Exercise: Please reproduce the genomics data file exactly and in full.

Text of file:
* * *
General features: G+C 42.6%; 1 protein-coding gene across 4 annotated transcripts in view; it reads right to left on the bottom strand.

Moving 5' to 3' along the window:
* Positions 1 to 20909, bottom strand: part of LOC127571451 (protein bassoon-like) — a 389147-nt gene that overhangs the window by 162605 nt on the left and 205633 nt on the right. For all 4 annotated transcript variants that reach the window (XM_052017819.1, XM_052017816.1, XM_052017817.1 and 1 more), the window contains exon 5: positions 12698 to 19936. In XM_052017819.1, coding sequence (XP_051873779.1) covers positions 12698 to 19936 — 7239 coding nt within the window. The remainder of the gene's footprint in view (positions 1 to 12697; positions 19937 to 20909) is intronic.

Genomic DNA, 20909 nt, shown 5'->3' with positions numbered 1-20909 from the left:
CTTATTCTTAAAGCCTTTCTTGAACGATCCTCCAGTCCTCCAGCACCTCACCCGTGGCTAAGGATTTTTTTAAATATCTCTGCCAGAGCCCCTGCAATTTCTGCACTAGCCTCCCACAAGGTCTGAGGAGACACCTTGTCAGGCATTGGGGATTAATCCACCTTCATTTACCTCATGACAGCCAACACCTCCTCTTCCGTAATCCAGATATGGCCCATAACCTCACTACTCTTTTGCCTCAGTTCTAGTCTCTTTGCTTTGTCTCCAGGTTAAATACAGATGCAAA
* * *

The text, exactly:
General features: G+C 42.6%; 1 protein-coding gene across 4 annotated transcripts in view; it reads right to left on the bottom strand.

Moving 5' to 3' along the window:
* Positions 1 to 20909, bottom strand: part of LOC127571451 (protein bassoon-like) — a 389147-nt gene that overhangs the window by 162605 nt on the left and 205633 nt on the right. For all 4 annotated transcript variants that reach the window (XM_052017819.1, XM_052017816.1, XM_052017817.1 and 1 more), the window contains exon 5: positions 12698 to 19936. In XM_052017819.1, coding sequence (XP_051873779.1) covers positions 12698 to 19936 — 7239 coding nt within the window. The remainder of the gene's footprint in view (positions 1 to 12697; positions 19937 to 20909) is intronic.

Genomic DNA, 20909 nt, shown 5'->3' with positions numbered 1-20909 from the left:
CTTATTCTTAAAGCCTTTCTTGAACGATCCTCCAGTCCTCCAGCACCTCACCCGTGGCTAAGGATTTTTTTAAATATCTCTGCCAGAGCCCCTGCAATTTCTGCACTAGCCTCCCACAAGGTCTGAGGAGACACCTTGTCAGGCATTGGGGATTAATCCACCTTCATTTACCTCATGACAGCCAACACCTCCTCTTCCGTAATCCAGATATGGCCCATAACCTCACTACTCTTTTGCCTCAGTTCTAGTCTCTTTGCTTTGTCTCCAGGTTAAATACAGATGCAAA